• In Heart of Darkness Conrad questions the ability of science and facts to provide certainty when Marlow depicts the Belgian doctor who measures the heads of his patients as a fool.
  • By the end of the 19th century, religion was in decline.
  • Reasons:
  • Science had dismantled the certainties of previous ages.
  • Darwinism had shaken people’s faith in the Book of Genesis or in the Divine Creator.
  • Churches were ceasing to perform a therapeutic role in helping individuals to cope with life’s crises.
the nature of 19 th century western civilisation4
The nature of 19th century Western civilisation
  • Increased contact with non-western world through the opening of Japan in 1854 and new Imperialism brought from Westerners into greater contact with non-Western society, philosophy, culture and art.
  • This contact provided viable alternatives to traditional Western culture and society.
summary of 19 th century world view
Summary of 19th Century world view
  • Westerners had viewed their way of looking at the world as the only one possible—evolving from Christian theology and based in absolute truths.
  • Consequently, they saw Western culture’s advanced technology and civilisation as validating their world view, with ALL other ways of looking at the world appearing INFERIOR, BACKWARD and WRONG.
consequences and effects of western world views
Consequences and effects of Western world views
  • The challenges to 19th century western views brought into question fundamental assumptions about the nature of the world (Darwin) and the nature of the universe (Lyell).
  • Consequently, the moorings of Western civilisation began to erode, and the absolute truths came under scrutiny.
early modernism and heart of darkness
Early Modernism and Heart of Darkness
  • Conrad resisted being associated with any particular literary movement because he felt that it restricted and compartmentalised a writer’s work.
  • Modernism as a literary movement was the most important to his work.
  • Modernism is known for formal experimentation.
  • Authors had previously experimented with some experimental techniques, but the Modernist period was the first in which experimentation took such a prominent position.
  • Modernist authors were simply representing in form what they perceived in fact, that is, the fragmented world they encountered.
  • A more profound reason lies at the heart of the changes, i.e. the FORMAL CHANGES MIRRORED THE SOCIAL CHANGES.
early modernism and heart of darkness1
Early Modernism and Heart of Darkness
  • Conrad is known primarily as a Modernist writer.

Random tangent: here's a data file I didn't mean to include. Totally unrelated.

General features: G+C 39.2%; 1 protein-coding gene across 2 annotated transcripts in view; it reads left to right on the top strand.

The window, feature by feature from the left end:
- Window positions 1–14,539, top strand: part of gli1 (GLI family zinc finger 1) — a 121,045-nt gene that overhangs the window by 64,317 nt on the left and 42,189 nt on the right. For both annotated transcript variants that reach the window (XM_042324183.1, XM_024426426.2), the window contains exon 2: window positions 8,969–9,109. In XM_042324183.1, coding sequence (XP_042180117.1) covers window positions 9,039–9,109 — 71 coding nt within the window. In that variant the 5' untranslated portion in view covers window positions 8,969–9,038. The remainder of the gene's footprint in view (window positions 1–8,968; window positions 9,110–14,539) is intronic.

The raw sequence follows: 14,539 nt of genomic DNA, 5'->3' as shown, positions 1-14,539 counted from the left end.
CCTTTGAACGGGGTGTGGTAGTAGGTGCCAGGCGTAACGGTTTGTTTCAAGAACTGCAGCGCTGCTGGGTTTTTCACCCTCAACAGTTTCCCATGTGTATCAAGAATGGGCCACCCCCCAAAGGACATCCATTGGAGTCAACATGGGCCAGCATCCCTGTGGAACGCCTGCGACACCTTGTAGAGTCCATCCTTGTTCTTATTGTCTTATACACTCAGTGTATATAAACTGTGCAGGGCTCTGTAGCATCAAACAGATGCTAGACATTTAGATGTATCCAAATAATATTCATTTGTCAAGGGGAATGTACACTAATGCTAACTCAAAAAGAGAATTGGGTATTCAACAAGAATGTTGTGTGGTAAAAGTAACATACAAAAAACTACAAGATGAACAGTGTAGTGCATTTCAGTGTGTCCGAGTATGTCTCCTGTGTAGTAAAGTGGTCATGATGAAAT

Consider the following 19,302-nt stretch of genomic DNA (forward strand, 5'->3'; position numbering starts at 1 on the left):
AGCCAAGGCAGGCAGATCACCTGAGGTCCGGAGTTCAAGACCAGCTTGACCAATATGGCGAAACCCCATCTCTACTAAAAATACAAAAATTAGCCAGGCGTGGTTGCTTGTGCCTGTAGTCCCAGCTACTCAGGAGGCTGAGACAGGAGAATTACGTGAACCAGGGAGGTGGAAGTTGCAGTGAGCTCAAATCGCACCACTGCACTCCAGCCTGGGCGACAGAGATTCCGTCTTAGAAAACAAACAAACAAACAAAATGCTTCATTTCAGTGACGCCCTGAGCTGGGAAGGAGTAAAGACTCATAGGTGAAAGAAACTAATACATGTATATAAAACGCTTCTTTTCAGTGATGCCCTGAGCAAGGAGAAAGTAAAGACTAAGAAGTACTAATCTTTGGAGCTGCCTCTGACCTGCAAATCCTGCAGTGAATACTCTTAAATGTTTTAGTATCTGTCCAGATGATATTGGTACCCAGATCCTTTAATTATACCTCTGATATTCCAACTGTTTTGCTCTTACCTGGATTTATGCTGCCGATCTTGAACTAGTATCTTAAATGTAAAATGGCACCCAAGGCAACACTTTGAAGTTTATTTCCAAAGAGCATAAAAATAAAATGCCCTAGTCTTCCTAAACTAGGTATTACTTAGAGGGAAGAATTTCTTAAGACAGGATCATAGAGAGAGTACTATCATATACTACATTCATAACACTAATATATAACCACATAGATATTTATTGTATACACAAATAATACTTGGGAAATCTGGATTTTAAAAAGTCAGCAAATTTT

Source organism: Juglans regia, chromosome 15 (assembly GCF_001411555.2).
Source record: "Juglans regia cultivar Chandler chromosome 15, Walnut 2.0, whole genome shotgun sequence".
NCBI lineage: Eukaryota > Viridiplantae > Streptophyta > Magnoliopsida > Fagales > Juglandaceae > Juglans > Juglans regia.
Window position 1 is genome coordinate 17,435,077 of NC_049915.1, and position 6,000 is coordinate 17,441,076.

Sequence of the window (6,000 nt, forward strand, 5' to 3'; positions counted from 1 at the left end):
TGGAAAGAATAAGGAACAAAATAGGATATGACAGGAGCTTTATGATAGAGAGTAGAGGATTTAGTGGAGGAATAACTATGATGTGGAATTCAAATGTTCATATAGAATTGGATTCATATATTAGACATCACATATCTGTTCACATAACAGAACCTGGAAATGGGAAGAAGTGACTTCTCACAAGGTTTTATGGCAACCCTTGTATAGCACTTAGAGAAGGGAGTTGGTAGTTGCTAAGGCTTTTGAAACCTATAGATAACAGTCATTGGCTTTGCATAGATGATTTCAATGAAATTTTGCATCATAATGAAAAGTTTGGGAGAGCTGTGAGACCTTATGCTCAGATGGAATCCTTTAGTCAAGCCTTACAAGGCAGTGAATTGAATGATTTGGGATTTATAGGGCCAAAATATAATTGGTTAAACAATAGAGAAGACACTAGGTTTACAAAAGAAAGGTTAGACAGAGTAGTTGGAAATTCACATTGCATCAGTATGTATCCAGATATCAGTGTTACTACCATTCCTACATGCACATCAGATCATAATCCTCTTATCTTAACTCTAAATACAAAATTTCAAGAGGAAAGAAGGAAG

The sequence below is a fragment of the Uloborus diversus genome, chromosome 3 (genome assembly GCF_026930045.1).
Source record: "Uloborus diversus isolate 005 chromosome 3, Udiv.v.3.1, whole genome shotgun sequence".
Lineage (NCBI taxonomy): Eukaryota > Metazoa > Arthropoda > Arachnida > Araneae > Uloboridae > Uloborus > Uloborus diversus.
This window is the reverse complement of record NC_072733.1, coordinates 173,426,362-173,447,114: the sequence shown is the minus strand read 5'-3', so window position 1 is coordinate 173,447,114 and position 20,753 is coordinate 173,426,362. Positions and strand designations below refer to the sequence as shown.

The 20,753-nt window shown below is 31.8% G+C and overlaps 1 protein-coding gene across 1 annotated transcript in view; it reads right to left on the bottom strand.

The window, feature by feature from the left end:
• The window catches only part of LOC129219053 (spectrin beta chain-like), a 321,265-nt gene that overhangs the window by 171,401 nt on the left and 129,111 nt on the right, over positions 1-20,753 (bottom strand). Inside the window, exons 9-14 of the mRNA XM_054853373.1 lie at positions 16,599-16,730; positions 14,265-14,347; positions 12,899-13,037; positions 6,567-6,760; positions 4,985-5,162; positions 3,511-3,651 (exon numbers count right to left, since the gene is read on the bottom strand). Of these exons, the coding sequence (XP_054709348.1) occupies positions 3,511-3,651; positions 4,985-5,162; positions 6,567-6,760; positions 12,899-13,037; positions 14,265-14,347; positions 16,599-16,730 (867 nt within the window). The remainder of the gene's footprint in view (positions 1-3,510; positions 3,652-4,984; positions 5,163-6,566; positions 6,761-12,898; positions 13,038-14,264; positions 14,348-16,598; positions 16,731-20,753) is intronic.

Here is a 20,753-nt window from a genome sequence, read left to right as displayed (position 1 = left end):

• He may in fact be the first Modernist.
  • His works evidence both the Modernist experimentation with form and the Modernist world view.
  • Conrad’s formal experimentation with multiple narrators in Heart of Darkness to relate the tale and the alienation, solitude and epistemological uncertainty that his characters experience—speaks of Conrad’s Modernist world view
  • Conrad’s characters consistently try to find meaning and order in human existence—merely a means to stave off chaos, anarchy* and nihilism.

*political and social disorder due to the absence of governmental control:

total and absolute destructiveness, esp. toward the world at large and including oneself:

modernism what it is not
Modernism –what it is not.

modernism is a cultural movement which rebelled against Victorian mores

Victoria culture emphasised nationalism and cultural absolutism (a political theory holding that all power should be vested in one ruler or other authority)

Belief a single way of looking at the world, and in absolute and clear-cut dichotomies between right and wrong, good and bad, hero and villain.

View of the world as being governed by God’s will—each person and thing in this world had a specific use.

Viewed the world as neatly divided between ‘civilised’ and ‘savage’ peoples.

According to the Victorians the the ‘civilised’ were those from industrialised nations, cash-based economies, Protestant Christian traditions, and patriarchal societies, the ‘savage’ were those from agrarian or hunter-gatherer tribes, barter-based economies, ‘pagans’ or ‘totemistic’ traditions, and matriarchal (or at least ‘unmanly’ societies.).

modernism and fiction
Modernism and fiction
  • Modernism is known for formal experimentation—in fiction, this experimentation took a number of forms:
  • multiple realities of uncertainty
  • Narrative frame
  • achronological narrators
  • Multiple narrators
  • Stream-of-consciousness narration/flashback/flash-forward
  • Narrative—fragmented/limited/discontinuous
  • Inconclusive endings/opened ended/ironic/multilayered
  • Unreliable narrators
  • New—previously forbidden subjects
  • unsettle readers’ expectations; shock out of complacency